“I think it’s such an easy-to-grasp concept that it could be less challenging than a whole dietary shift,” said Harwatt. The words vegetarian and vegan have stifled some people’s thinking on what it means to eat well—to consume responsibly, conscientiously. Rather the beans for beef scenario is the dietary equivalent of effective altruism—focusing on where efforts will have the highest yield. “It’s kind of a worst-first approach, looking at the hottest spot in the food system in terms of greenhouse-gas emissions, and what could that be substituted with without losing protein and calories in the food system? And at the same time, gaining health benefits.”

In addition to the well-documented health benefits of a plant-based diet, this case also brings empowerment, or at least reprieve. Regardless of a person’s degree of ecoanxiety, there is some recourse in knowing how far individuals can go to make up for a regressive federal administration simply by eating beans.

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https://www.theatlantic.com/health/archive/2017/08/if-everyone-ate-beans-instead-of-beef/535536/

 

My One Small Soul

The sun is just up where I live, so it’s up to me now. This new day, this new light, this unfolding of unused time. See it? How it slips across the dining room table and on out to the pasture? How is rides the backs of the sheep and the small grasses, the stillness? And on out the lane to the road and turning left and right simultaneously? This new day, this new light. It’s up to me now, no doubt. I can do whatever. I can pout, sing, walk twenty miles, I can do whatever. But it won’t always be thus. Because there is the coming of diminishment, the fact of my lessening, the same new days, the same new light, the same unfolding of unused time…but without me. So. So what I’m going to do now is go outside and tend to the animals. All the animals will come running when I show up. Then I’m going to pick beans, both knees firmly in contact with earth, my hands working, the buckets gradually filling, one green, one yellow, this new day spread across my neck, my back, both arms, my one small soul.

just in after having set out 144 cabbages in a fine light rain, the rows straight, the cabbages spirited, and me, the day done, with just enough energy to cabbage on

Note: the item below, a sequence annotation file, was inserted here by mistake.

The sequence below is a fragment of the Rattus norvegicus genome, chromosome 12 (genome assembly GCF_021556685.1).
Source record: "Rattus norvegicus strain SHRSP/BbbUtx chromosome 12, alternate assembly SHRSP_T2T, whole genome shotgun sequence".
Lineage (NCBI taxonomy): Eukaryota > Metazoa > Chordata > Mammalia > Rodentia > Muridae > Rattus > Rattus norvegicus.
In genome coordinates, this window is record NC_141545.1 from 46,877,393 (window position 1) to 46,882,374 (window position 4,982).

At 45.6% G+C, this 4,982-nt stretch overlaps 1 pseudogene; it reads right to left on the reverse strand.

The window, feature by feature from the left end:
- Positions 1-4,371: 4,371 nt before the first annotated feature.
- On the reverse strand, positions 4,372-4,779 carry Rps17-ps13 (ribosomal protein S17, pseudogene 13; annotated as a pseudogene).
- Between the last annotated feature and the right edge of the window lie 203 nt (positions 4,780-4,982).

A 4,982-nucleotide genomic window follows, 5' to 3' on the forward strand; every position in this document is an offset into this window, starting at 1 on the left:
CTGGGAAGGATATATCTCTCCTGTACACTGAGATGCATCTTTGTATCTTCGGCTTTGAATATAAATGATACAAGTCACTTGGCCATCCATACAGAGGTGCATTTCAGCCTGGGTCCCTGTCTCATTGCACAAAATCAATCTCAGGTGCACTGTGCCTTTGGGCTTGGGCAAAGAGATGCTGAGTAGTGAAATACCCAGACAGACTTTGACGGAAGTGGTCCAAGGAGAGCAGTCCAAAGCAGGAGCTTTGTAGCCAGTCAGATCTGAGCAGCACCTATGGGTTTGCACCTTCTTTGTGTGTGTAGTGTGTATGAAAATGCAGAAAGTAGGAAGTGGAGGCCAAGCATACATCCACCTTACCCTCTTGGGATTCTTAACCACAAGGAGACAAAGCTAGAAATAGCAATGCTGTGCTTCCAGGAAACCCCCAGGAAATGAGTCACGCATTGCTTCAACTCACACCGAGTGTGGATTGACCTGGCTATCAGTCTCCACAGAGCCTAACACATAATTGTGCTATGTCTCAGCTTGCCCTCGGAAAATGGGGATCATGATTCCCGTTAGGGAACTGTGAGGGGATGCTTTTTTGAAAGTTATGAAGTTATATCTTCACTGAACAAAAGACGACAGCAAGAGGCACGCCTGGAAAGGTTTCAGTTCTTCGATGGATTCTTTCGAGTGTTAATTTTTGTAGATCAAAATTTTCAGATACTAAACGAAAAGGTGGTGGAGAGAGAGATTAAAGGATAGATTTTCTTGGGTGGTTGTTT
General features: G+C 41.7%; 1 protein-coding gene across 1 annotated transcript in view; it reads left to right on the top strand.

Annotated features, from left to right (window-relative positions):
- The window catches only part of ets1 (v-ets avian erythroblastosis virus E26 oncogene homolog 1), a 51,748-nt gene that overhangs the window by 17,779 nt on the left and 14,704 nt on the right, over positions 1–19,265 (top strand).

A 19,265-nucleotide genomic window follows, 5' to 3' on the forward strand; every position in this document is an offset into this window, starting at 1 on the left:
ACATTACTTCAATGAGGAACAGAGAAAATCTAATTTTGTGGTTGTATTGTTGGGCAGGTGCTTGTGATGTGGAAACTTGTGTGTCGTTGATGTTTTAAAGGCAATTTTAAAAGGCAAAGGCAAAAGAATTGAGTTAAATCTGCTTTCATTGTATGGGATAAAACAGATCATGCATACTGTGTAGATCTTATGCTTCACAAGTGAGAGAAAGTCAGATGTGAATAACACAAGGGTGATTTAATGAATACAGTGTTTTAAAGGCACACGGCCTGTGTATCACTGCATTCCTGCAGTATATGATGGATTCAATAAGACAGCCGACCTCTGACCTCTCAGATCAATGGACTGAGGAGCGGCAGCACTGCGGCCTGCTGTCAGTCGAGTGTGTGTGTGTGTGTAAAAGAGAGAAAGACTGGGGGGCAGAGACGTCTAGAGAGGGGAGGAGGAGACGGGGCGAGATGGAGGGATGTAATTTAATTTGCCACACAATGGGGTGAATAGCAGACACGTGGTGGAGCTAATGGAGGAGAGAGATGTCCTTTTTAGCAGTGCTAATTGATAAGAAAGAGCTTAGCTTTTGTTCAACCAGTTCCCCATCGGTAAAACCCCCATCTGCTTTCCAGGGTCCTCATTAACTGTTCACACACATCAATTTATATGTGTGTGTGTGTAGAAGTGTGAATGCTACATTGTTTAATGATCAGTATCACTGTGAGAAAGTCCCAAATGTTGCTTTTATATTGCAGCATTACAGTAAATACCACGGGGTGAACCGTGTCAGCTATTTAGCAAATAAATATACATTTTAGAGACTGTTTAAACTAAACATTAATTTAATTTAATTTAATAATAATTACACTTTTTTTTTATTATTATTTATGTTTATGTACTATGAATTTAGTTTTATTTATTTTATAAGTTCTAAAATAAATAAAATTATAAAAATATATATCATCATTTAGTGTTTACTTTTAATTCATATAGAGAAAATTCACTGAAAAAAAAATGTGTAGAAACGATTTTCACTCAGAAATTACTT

“Cabbage: A familiar kitchen-garden vegetable about as large and wise as a man’s head.”  Ambrose Bierce

“Remorse is eating his soul like a caterpillar in a cabbage.” Dorothy Sayers

“An idealist is one who, on noticing that a rose smells better than a cabbage, concludes that it makes a better soup.” H.L  Mencken

“Cauliflower is nothing but cabbage with a college degree.”  Mark Twain

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Painting. Marilyn Wells. http://www.marilynwells.com/

 

 

Our Big Dena


Quetzal came skipping up yesterday mid-morning with both hands behind her back. She was glowing. “Which hand?” she asked.  “Left,” I said. She shook her head. “Right,” I said.  And so in slow motion she brought around her right hand and there it was, the season’s first, a perfectly ripe Big Dena tomato. We stared at it for a few seconds, and then she handed it off to me and we stared a while longer. It seemed like a new center of gravity, a small sun.

Quetzal initially placed the tomato in the very center of our dining room table. Later on she placed it on a cutting board along with her favorite knife. When I returned home from Portsmouth, I noticed she had added a small bouquet of sweet peas to one side. That’s how it showed all last evening, last night, and that’s how the tomato shows right now. The Queen Bride, the first begotten, some new revelation sent down from Saddleback Mountain. Our Big Dena. When we go to eat it, it will be like communion. When we walk through the valleys we will know no evil.  We shall stand as lifted. Yea we will stand as lifted.

 

 

With Soul and Earth Only

Imagine if every adult in America sat on a rock each morning and listened or prayed or studied their ankles. 6 minutes, say.  Or, to splurge a bit, imagine if every adult likewise attended each morning a garden of carrots and spinach.  6 minutes, say. What would come of 300 million folks sitting/gardening each morning for 12 minutes? 12 minutes with soul and earth only.


Art: Kerry Buck

http://www.kerrybuck.com/portfolio_item.asp?id=181&picture_title=Green%20Fields